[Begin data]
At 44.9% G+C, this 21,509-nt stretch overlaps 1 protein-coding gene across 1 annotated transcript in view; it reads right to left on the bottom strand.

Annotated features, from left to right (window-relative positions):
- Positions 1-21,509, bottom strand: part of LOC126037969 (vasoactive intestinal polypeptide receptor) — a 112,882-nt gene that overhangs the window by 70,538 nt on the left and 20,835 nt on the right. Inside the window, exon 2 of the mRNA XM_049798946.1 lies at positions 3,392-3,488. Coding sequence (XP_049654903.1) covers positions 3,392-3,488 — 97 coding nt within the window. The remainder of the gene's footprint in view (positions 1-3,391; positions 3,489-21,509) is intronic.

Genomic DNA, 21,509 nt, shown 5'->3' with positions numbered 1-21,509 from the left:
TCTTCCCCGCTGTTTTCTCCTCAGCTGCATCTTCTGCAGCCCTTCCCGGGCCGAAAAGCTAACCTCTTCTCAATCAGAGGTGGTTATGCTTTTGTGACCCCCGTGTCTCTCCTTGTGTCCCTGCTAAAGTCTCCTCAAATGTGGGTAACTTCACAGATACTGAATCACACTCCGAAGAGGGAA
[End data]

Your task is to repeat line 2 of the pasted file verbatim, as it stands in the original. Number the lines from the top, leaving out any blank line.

Annotated features, from left to right (window-relative positions):